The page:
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This paper analyzes the historical and personal importance of the themes and symbols in Elie Wiesel's award-winning novel on the Holocaust, "Night." The paper examines the symbolism behind the title, the main character's struggle to maintain faith in God and the "silence" of God, the inhumanity of the holocaust, and the change in the father-son relationship between Eliezer and his father.
From the Paper:"Elie Wiesel's Night is a deep and dark first hand look into the horrors of the Holocaust. However, more than being just a book on the external events that occurred during this horrific period, it is a story of the internal struggle of a boy who was the only one of his family and one of the extremely fortunate people in the camps to have survived long enough to be rescued. Although the boy in Night is not Elie Wiesel himself, he writes the novel as an autobiography in which the story is virtually the same as was his own, but with some minor details changed. It is really a human document, a first-hand look into the horrific and barely believable acts of inhumanity of the holocaust, and an in-depth look into the slow, torturous destruction of a human soul. This is more than a witnessing of events, more than a historical first-person account of facts. This is a personal story that was similar to millions of others, a story of a moment in history where even God could not have existed. By analyzing the themes and symbols of this work we can better understand the impact the holocaust had on the world and the souls of humanity, the horrific historical impact, and begin to understand what humanity is truly capable of doing to its own kind."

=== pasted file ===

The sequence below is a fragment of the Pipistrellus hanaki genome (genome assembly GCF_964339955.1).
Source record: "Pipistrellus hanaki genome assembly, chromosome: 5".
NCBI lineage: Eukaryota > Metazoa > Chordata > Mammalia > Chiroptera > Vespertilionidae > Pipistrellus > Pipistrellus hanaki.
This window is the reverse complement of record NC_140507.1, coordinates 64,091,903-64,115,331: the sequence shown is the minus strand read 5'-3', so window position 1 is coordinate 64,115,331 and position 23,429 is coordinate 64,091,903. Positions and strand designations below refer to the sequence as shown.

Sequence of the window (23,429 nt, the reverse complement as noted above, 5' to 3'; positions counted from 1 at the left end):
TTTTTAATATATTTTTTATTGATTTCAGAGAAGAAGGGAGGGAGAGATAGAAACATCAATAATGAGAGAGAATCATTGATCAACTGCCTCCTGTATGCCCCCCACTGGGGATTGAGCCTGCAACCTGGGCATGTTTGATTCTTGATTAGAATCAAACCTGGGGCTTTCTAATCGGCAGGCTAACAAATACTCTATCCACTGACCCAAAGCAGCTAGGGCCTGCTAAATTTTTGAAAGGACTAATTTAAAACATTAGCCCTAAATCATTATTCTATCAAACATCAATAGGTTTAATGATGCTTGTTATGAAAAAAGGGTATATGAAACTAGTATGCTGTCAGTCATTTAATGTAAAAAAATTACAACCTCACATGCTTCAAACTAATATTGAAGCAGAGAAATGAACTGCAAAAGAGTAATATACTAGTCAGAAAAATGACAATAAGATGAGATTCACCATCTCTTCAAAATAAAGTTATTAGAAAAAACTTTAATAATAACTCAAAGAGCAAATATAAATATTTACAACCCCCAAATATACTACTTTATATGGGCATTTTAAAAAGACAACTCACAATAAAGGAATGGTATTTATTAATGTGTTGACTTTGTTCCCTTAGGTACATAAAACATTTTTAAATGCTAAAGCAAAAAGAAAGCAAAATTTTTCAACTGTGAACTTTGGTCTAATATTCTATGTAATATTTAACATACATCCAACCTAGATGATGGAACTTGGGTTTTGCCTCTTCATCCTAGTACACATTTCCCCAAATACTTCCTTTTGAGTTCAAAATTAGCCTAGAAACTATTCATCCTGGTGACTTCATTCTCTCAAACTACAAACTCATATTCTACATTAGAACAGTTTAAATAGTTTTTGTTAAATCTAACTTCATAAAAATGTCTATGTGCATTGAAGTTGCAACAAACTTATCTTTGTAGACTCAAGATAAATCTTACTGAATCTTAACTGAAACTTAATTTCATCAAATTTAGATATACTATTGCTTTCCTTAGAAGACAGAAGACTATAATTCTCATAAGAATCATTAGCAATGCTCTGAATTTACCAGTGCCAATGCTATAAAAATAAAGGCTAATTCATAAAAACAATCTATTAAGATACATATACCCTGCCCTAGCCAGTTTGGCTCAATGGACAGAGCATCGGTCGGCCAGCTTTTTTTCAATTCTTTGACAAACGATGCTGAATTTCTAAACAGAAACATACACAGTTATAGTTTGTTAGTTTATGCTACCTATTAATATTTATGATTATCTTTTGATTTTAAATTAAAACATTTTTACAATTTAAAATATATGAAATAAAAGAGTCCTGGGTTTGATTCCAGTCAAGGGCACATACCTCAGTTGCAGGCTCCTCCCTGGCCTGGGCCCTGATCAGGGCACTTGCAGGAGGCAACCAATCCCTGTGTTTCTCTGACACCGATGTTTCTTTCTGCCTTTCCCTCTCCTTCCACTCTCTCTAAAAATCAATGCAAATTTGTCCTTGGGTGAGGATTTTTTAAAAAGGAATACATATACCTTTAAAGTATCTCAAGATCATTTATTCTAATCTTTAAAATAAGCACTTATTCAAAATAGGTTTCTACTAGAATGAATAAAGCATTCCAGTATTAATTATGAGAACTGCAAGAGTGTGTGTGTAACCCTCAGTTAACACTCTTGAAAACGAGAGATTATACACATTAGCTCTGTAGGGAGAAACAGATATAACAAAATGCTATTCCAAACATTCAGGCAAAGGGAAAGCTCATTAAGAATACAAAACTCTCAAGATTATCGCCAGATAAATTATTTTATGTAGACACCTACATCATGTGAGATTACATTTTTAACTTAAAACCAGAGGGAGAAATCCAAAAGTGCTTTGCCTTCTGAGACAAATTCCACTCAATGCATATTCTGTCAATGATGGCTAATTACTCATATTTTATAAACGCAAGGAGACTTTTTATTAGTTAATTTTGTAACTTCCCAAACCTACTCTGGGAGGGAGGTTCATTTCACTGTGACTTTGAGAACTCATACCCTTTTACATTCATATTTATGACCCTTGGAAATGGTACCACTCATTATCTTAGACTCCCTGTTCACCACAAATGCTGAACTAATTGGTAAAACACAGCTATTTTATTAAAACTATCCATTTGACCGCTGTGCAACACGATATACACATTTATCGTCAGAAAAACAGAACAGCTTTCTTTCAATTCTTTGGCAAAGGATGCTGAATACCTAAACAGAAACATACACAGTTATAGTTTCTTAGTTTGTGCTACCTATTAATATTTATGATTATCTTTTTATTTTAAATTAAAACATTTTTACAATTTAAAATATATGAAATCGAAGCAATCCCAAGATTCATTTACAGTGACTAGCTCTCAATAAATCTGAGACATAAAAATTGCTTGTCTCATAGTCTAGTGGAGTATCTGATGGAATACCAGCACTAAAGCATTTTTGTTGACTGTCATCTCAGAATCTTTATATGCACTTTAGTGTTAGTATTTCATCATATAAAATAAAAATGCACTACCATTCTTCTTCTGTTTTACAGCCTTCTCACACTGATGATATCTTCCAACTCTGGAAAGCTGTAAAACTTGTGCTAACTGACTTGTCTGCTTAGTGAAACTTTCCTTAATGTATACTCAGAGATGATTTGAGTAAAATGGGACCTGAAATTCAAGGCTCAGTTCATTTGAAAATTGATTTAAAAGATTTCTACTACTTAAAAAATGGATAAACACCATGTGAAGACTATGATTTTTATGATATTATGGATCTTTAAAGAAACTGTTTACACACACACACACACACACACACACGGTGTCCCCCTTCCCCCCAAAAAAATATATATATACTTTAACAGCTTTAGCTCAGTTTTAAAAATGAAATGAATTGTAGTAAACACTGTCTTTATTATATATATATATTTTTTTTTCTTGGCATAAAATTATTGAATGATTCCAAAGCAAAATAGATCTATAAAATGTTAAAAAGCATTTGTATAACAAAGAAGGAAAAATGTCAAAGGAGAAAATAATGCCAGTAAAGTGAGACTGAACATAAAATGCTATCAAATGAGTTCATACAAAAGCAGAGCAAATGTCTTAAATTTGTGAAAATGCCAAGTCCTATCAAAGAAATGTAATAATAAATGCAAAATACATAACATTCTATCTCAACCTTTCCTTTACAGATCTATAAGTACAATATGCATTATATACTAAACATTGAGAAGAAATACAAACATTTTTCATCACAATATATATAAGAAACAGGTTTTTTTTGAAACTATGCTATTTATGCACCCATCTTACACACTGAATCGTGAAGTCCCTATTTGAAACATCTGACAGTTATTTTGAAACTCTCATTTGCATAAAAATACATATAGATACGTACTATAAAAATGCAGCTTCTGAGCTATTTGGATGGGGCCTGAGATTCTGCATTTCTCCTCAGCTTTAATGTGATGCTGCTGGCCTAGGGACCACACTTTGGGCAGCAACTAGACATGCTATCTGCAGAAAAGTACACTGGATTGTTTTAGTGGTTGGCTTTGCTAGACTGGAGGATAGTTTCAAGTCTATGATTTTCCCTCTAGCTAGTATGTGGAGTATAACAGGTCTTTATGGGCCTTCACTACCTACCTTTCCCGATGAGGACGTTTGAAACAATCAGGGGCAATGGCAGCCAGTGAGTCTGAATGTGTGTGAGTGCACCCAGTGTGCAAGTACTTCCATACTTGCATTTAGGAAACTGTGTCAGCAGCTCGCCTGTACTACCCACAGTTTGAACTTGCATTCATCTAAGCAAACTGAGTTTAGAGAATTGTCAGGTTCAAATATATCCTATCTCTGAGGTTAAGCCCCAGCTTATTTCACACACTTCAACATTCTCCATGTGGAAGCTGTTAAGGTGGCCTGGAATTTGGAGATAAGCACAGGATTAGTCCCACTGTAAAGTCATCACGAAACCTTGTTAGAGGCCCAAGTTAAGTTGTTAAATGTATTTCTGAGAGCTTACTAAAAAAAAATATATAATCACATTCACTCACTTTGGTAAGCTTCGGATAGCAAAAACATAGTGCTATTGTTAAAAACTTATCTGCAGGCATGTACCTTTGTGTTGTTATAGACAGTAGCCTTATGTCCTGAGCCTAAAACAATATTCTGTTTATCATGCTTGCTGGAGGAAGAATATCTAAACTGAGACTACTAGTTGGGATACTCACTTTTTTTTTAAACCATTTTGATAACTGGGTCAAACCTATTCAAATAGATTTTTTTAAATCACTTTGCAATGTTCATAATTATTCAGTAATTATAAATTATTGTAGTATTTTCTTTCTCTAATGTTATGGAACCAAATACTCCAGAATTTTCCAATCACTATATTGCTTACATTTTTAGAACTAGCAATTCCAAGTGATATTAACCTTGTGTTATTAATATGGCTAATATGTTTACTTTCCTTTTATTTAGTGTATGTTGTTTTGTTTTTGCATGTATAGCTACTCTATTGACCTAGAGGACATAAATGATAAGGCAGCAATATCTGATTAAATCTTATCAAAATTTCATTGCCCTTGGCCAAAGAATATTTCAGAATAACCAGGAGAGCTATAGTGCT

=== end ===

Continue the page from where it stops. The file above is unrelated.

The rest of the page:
Cite this Analytical Essay:
"Night" (2003, May 02) Retrieved July 06, 2020, from https://www.academon.com/analytical-essay/night-25776/
""Night"" 02 May 2003. Web. 06 July. 2020. <https://www.academon.com/analytical-essay/night-25776/>